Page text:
Inti Pedroso writes:

Today during the group meeting at my new job we were revising a paper whose main conclusions were sustained by an ANOVA.

One of the first observations is that the experiment had a small sample size. Interestingly (may not so), some of the reported effects (most of them interactions) were quite large. One of the experience group members said that “there is a common wisdom that one should not believe effects from small sample sizes but [he thinks] if they [the effects] are large enough to be picked on a small study they must be real large effects”. I argued that if the sample size is small one could incur on a M-type error in which the magnitude of the effect is being over-estimated and that if larger samples are evaluated the magnitude may become smaller and also the confidence intervals. The concept of M-type error is completely new to all other members of the group (on which I am in my second week) and I was given the job of finding a suitable ref to explain it. They acknowledge that the CI would decrease with large sample but not necessarily that the mean effect itself could be wrongly estimated. The group is formed by biologist some of which have good stat knowledge but there are several undegrads which are just starting. I was wondering if you know of an article describing M-type errors and how large they can be on small sample sizes?

My reply:

In increasing order of mathematical sophistication, see this blog post, this semi-popular article, and this scholarly article.

I think there’s room for more research on the topic.

The references are well worth reading but its sort of strange thing that is both

Subtle:

My old clinical boss without telting me why ask me to attend rounds given by his senior competitor who had recently acquired a Harvard Phd trained biostatistician. Their group had just found a statistically significant effect in a really small study.

Their lead claim was

“[if the effect was]large enough to be picked on [this small] a small study they [it] must be real large [huge]effects”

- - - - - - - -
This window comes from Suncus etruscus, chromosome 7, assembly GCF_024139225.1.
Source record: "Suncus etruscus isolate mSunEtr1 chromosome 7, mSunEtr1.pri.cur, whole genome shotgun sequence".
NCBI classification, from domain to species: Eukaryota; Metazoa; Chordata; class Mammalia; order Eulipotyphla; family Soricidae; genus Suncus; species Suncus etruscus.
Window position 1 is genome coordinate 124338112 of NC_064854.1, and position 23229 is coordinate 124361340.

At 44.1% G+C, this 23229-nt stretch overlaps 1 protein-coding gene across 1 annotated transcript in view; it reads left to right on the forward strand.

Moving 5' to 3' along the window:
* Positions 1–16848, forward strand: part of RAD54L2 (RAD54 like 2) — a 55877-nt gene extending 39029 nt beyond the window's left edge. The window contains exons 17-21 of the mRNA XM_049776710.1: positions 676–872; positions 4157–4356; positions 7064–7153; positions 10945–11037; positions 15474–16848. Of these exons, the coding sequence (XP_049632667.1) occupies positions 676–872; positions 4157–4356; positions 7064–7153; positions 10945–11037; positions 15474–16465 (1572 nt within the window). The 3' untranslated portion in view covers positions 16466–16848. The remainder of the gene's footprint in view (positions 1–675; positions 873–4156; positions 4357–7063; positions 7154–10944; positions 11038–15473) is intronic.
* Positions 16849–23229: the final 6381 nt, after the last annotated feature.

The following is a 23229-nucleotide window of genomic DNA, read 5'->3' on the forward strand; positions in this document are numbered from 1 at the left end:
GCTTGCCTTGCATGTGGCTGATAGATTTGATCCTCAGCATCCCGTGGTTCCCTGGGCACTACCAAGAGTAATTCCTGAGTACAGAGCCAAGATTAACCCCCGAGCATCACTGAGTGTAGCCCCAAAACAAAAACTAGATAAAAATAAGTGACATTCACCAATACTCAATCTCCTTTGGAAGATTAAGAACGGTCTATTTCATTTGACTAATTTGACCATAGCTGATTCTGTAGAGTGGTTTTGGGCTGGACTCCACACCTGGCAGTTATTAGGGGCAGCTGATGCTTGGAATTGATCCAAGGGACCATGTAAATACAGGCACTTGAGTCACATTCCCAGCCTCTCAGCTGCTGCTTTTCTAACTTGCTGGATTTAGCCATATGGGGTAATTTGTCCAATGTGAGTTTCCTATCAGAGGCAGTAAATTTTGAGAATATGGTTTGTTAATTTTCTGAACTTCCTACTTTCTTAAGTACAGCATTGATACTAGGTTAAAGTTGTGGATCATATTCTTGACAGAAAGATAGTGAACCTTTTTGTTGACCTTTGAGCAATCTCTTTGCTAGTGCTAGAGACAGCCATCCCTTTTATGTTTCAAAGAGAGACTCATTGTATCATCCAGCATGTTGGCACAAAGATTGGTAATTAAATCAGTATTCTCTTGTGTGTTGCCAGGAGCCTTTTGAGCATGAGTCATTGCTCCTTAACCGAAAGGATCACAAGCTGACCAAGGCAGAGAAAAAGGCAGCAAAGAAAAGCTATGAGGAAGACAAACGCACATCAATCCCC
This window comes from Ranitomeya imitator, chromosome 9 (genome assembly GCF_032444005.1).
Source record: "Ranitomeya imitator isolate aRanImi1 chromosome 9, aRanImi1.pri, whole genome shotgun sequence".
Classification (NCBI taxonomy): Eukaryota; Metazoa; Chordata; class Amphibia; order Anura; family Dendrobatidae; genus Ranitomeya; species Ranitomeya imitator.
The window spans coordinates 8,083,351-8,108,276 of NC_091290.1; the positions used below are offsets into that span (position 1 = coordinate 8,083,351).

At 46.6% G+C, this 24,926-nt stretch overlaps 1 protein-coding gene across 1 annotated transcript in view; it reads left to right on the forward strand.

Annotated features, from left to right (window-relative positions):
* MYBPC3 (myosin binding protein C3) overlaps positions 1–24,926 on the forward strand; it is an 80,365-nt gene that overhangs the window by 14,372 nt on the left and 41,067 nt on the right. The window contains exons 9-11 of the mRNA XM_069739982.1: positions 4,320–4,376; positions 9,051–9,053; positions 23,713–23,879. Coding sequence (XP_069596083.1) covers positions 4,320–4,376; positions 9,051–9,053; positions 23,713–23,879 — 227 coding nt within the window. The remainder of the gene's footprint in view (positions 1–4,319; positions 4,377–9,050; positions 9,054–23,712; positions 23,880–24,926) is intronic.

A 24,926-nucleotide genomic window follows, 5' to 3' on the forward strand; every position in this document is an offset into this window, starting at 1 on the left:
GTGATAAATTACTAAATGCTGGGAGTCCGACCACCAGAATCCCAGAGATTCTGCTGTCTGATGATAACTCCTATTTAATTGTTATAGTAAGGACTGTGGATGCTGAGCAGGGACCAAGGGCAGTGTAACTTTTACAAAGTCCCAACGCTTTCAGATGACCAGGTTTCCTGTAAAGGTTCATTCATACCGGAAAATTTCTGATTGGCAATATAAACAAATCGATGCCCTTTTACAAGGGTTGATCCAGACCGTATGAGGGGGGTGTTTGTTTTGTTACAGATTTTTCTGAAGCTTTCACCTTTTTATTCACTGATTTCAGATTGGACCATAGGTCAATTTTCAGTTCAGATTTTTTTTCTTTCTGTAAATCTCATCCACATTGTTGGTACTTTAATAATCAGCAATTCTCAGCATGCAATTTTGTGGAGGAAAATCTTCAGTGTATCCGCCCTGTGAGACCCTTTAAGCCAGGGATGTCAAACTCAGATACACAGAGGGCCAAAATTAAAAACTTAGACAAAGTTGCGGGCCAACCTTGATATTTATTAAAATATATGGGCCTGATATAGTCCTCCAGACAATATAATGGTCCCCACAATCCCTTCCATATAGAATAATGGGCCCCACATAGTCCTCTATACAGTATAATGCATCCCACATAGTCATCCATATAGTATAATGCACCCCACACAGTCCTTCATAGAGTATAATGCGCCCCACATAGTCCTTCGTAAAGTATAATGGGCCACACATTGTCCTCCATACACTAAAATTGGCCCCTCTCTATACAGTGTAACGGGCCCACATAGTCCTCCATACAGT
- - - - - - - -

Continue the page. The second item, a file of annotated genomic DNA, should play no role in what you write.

My response was neither subtle nor politically astute, but I was young.

Trivial:

Draw repeated small sample size samples from Normal(1,3) distribution.

Break into statistically significant versus not groups.

Look at what happens! (and then vary sample size, effect size, variances and perhaps do some plots)

Easier:

Draw repeated samples from any regression setting you like. Implement your favorite regression on each of them, and plot estimates of beta against corresponding estimates of standard error. Shade the area in which p0.05. Observe the difference in typical behavior of the estimate, comparing the two areas – or if you prefer, comparing one shaded region to the whole plot.

Repeat with different levels of power – use the same axes, shading, etc – and observe that the problem is negligible when you have lots of power, and terrible when you have next to no power.

@Inti; whether there is a serious bias problem (“regression toward the mean” a.k.a. “winners’ curse”) does depend on the power. Ask your biologists if they think the paper was lucky to get p<alpha for those interactions, or not. If they did an identical experiment, would they expect p<alpha again?

Some text eaten due to my careless use of “less than” signs;

“Shade the area in which p is less than 0.05 in one color. Shade the area in which p is greater than 0.05 another color.”

How general is this? I have done a few meta-analyses in ecology but haven’t seen that the effect size decreases with increasing sample size. Are there any papers showing this with “real data”?

John Ioannidis has published several real data examples in medicine, in the last few years. One is here;

http://jama.ama-assn.org/content/294/2/218.full

The effect has been understood a lot longer, though; it is known as regression to the mean, or winner’s curse, or the sophomore slump, or the file drawer problem; search by any of those terms and you should find examples.

Two other discussions that have appeared on this blog are worth juxtaposing with this one:

– the bias-variance tradeoff post from a few days ago: in that post, Andrew argued that complex models give effects for smaller subgroups, and these estimates have high variance and low bias. By contrast, here we are also talking about small samples but both high variance and high bias

– the zero-effect problem (can’t find the link): when trying to find near-zero effects, it is very likely that any effect declared statistically significant will be systematically over-estimated. By contrast, in this setting, their effect was not tiny but extremely large, but we also suspect over-estimation.

Why/how exactly have come to believe “their effect was not tiny but extremely large”???

Are you saying the suspected over-estimation could not account for how large it appeared?

I don’t believe blog comments need to be rigorously thought through, but…

The poster said that the sample size is small and yet the effect is large which causes some people to conclude the effect is significant. Ok I take back the word extreme. But if I’m reading the question right, the effect is large and that is the problem.

Increasing order of mathematical sophistication is a great norm for the presentation of ideas to a disparate readership.